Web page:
I was spending an evening window shopping for a future BSD hosting provider when I came across ARP Networks and its list of VPS plans. What caught my attention was not the technical specifications, but rather the naming scheme that I found to be simply astounding.
According to Jim
Your favorite privacy-aware domain registration service now supports DNSSEC with the click of a button. I’m not exactly sure when this got added, but DNSSEC is now available for selected TLDs.
Like everyone else with an email address, I’ve been receiving these bitcoin extortion messages for months. I’ve also observed with ever greater dissatisfaction as scammers raked in tens of bitcoins within a week. What especially annoys me is not so much that people are falling for this scam, but that email service providers are simply looking the other way.
Even though I really enjoy the new Gutenberg experience from a content creator’s point of view, I’ve come to the conclusion that it’s not the right editor for me. My dear Gutenberg, it’s not you, it’s me.
After the GhostProject started offering access to 1.4 billion credentials in the form of usernames with clear text passwords, I’ve seen an expected increase in attacks against customers e-mail accounts.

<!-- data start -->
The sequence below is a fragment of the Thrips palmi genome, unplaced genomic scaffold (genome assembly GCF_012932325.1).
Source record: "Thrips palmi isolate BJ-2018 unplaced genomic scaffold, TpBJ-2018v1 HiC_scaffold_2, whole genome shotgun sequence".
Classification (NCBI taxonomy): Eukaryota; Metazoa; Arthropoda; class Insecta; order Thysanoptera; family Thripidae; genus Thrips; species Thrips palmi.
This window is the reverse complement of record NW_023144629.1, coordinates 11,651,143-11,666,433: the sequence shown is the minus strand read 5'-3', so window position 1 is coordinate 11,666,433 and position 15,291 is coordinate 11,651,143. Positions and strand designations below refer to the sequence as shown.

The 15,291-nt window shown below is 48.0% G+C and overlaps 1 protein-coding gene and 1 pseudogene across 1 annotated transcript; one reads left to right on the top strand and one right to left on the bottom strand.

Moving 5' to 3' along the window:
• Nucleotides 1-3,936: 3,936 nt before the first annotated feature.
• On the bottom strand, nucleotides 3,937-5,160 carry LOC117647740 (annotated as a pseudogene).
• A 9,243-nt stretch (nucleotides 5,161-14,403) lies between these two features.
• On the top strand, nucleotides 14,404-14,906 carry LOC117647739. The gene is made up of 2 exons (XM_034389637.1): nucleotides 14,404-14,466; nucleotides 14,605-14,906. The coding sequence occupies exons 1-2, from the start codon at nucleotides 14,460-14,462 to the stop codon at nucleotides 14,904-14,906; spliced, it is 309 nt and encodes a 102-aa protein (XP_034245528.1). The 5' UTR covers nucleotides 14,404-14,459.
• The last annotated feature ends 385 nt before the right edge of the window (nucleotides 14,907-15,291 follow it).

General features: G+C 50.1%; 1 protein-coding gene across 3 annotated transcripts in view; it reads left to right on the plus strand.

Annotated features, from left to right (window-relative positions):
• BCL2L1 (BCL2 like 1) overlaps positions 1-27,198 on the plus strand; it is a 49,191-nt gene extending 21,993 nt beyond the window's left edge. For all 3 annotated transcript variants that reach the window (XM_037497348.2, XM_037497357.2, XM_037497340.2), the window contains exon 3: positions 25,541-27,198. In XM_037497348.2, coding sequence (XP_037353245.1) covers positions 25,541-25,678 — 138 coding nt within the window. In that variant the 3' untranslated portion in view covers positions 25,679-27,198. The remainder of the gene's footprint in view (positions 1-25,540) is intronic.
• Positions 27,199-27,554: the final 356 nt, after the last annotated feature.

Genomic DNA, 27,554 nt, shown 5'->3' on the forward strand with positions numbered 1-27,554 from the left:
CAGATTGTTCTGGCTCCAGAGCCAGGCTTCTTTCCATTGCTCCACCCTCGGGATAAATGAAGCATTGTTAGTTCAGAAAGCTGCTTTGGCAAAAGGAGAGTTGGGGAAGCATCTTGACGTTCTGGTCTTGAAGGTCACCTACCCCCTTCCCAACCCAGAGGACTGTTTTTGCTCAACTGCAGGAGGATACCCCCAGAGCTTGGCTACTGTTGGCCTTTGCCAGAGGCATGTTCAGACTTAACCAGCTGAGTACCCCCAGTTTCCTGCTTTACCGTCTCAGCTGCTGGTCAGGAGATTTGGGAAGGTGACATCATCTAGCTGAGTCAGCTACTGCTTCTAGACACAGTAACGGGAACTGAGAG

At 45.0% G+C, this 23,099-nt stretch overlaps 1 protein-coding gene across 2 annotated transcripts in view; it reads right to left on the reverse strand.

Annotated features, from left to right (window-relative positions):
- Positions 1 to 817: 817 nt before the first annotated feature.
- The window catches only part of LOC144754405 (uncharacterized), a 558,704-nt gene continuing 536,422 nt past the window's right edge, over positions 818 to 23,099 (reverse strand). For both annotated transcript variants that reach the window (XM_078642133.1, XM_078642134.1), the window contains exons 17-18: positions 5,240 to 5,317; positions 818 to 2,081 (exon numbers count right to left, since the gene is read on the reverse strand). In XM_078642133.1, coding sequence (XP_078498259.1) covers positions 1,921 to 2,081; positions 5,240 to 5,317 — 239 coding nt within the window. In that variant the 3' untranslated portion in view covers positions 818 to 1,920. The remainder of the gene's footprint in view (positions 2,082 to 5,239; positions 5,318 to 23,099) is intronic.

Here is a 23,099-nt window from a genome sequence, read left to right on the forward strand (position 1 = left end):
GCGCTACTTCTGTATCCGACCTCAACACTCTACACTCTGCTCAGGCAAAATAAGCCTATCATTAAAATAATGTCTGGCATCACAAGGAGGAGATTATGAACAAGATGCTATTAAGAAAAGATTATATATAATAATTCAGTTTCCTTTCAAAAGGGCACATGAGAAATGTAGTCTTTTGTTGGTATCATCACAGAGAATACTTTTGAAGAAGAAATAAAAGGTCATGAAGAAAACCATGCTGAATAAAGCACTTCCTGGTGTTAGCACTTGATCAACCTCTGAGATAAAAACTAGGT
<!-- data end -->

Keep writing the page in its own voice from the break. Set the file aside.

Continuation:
I recently read a thread on reddit titled “A Privacy & Security Concern Regarding GNOME Software” that addressed a few issues regarding the fwupd daemon. The developer eventually responded and was able to justify and debunk most of the claims made against his software. However, that prompted me to have a closer look at the traffic originating from GNOME Software.
So the 34. Chaos Communication Congress is currently in progress and the boys (and girls) attending were kind enough to send some thoughtful wishes to working sysadmins around the globe. The following entry appeared in my server log earlier today: